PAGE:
Steelers Bludgeon Bengals 29-15, as Defense Delivers 2nd Half Knockout

The Cincinnati Bengals arrived at Heinz Field fresh off a bye week and on a 2 game winning streak intent serving notice to the Steel City that Queen City would not allow the AFC Crown to fall into Steelers hands uncontested.

  • The record shows that Cincinnati and Pittsburgh opened the game by exchanging a pair of hard body blows.

But when the dust settled, the Pittsburgh Steelers prevailed, to the tune of a 29-14 victory. And what made the win impressive was the 2nd half defensive knockout delivered by the Steelers defense.

Roosevelt Nix, Roosevelt Nix blocks, Le'Veon Bell, Steelers vs Bengals, Rosie Nix

Rosie Nix renders Bengals defenders in Le’Veon Bell’s way as road kill. Photo Credit: Chaz Palla

Steelers-Bengals Toe-to-Toe For Just Shy of Two Quarters

In is no secret that the Steelers offense has failed to live up to expectations this season. What fans envisioned as the NFL offensive equivalent of the Death Star has resembled the type of offense that we could have expected Ron Erhardt, Bill Cowher’s first offensive coordinator, to field.

And perhaps the Ron Erhardt metaphor is an apt one for the Steelers offensive effort vs. the Bengals. When asked to explain his philosophy to Bill Cowher, Ernhardt’s words were simple:

  • Throw to score, run to win.

That’s exactly what the Steelers did at Heinz Field on this October day against the Bengals. The Steelers opened the game with a steady diet of Ben Roethlisberger handing off to Le’Veon Bell and throwing to Antonio Brown, and scored a touchdown on their opening drive, as Roethlisberger connected with Brown for a seven yard score.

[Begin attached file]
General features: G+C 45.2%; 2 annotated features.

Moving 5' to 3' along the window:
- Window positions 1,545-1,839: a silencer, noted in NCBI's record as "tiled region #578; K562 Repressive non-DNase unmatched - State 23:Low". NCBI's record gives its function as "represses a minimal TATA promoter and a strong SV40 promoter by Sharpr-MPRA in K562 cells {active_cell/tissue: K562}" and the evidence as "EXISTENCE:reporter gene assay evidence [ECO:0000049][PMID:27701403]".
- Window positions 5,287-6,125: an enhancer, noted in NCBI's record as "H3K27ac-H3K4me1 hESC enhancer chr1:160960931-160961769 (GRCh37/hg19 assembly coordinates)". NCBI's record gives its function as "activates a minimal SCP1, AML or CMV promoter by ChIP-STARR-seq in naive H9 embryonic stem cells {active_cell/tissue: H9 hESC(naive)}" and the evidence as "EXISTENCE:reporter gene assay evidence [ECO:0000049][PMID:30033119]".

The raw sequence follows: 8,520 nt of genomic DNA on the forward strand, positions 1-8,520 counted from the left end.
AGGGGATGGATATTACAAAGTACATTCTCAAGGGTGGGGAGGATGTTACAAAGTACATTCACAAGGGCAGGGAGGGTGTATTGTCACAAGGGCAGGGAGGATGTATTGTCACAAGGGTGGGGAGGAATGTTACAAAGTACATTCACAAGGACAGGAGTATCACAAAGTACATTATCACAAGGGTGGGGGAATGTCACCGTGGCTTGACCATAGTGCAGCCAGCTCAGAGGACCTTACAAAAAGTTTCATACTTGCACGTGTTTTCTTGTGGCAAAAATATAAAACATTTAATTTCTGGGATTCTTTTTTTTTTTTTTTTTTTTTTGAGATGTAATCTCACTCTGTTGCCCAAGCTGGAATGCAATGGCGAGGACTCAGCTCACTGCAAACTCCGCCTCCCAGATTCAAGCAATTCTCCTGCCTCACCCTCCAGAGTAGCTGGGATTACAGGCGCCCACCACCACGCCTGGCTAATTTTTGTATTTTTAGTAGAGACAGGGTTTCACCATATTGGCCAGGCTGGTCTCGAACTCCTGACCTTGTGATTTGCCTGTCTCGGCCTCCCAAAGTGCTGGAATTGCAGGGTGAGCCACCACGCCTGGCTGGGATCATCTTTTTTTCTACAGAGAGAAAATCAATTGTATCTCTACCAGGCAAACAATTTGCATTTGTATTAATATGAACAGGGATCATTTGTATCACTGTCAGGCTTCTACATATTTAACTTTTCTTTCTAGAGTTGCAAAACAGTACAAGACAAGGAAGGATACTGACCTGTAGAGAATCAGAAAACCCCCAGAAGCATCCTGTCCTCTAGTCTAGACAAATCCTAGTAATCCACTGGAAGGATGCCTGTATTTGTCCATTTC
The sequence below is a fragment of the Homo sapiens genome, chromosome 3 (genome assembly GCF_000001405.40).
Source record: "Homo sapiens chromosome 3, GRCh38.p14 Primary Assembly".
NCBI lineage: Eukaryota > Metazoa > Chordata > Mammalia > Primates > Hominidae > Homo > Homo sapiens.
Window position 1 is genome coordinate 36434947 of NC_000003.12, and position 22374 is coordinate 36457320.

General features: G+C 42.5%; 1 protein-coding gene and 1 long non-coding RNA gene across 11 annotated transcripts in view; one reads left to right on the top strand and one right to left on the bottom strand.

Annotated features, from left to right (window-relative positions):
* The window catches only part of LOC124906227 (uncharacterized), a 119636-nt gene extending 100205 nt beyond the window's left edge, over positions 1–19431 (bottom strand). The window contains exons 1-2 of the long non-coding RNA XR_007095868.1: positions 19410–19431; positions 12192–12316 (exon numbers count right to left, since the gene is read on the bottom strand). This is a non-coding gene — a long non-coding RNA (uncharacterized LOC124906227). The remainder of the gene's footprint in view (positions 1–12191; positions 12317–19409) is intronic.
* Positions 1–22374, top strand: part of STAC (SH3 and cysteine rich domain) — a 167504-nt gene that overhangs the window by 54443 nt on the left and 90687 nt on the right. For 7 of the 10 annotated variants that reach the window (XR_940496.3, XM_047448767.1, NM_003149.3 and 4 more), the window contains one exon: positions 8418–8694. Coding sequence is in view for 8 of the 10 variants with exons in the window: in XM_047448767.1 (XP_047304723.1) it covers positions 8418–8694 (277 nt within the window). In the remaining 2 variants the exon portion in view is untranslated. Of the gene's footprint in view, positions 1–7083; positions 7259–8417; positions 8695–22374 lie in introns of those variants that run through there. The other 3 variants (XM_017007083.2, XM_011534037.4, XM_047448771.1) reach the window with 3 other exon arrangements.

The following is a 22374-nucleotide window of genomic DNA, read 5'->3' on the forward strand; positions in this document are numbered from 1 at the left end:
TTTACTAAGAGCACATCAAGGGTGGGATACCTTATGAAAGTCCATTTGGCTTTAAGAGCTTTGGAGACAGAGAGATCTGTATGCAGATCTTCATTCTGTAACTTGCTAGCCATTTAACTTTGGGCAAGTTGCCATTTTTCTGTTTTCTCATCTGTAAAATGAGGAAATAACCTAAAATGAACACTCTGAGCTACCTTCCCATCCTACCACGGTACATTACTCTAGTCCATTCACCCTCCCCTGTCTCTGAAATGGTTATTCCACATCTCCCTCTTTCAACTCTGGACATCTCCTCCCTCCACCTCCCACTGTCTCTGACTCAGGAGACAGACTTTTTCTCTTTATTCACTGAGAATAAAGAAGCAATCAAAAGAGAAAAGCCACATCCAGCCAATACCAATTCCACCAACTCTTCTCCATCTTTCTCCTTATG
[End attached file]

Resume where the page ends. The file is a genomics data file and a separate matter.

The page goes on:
After the Steelers and Bengals traded punts, Cincinnati got on the board with a efficient, if a little too easy looking, drive to tie the score.

  • The Steelers offense offered a new answer that we haven’t seen yet this season.

While Le’Veon Bell carried the ball for one yard, the rest of the yardage on the drive came in the form of passes to Eli Rogers, Vance McDonald and JuJu Smith-Schulster, who scored from 31 yards out. Unfortunately, that was the last time the Steelers offense would see the end zone during the afternoon. To be sure, Todd Haley’s crew provided some fireworks, perhaps most noticeably in the form of Le’Veon Bell’s 42 yard catch and run:

But the Bengals answered the Steelers touchdown with one of their own, and the Steelers could only managed a field goal in response, although the Todd Haley’s crew does deserve credit for moving 71 yards in 1:28 even if they did stall in the Red Zone to give Pittsburgh a 6 point advantage going into the half.

Special Teams Interlude

The Steelers special teams have run hot and cold this season, making a few big plays which contributed to Pittsburgh’s wins over Cleveland and Minnesota, while committing costly errors against Chicago and Kansas City.

  • Against the Bengals, Chris Boswell was a perfect 5-5 including a pair of 41 and 49 yarders – which are not gimmies at Heinz Field.